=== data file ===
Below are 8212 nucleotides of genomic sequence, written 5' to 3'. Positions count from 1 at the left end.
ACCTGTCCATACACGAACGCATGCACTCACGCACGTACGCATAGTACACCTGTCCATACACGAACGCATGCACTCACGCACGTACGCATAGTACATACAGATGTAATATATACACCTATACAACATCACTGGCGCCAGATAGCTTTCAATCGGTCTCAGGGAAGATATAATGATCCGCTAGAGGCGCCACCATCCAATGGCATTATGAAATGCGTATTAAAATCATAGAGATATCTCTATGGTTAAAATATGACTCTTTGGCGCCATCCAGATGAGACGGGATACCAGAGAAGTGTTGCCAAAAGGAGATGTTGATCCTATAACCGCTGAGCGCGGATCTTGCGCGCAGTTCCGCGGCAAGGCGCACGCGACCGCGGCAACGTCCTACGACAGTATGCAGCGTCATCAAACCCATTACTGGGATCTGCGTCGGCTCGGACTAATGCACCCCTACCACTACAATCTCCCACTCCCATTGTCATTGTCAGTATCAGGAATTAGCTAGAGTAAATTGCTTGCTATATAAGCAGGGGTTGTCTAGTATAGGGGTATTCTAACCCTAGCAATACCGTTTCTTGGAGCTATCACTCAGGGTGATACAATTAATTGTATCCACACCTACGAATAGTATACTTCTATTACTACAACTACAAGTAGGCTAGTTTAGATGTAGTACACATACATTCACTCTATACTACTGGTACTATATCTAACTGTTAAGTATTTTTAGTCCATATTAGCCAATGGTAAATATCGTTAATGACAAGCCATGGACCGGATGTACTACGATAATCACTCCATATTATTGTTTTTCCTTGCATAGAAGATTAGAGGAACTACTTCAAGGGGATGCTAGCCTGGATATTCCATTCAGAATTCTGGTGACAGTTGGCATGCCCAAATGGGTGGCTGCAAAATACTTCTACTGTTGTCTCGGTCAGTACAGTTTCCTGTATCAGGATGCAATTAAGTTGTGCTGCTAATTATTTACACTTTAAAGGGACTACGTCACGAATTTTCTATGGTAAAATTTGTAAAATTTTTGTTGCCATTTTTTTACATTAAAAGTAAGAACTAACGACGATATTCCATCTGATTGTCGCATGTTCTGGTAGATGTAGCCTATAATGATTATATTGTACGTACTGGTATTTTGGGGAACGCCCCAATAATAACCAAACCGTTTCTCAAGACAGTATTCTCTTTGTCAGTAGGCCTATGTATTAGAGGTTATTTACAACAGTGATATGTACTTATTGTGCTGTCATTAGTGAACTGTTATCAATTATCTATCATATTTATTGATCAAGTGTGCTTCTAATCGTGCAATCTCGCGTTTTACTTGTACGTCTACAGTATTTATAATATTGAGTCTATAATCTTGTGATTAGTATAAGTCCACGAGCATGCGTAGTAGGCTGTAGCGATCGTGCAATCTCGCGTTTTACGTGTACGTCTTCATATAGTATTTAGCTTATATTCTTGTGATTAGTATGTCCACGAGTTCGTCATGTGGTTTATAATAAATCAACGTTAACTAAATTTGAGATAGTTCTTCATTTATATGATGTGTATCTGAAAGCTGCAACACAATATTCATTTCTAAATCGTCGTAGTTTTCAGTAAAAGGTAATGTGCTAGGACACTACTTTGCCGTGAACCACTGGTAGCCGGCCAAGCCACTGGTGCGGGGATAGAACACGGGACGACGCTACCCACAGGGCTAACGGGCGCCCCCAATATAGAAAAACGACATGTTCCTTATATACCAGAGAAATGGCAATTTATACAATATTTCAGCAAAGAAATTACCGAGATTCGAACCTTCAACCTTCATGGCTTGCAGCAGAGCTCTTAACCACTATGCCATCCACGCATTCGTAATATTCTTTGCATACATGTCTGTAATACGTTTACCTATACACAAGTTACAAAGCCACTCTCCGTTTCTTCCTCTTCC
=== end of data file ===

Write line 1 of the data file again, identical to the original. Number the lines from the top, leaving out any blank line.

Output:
Below are 8212 nucleotides of genomic sequence, written 5' to 3'. Positions count from 1 at the left end.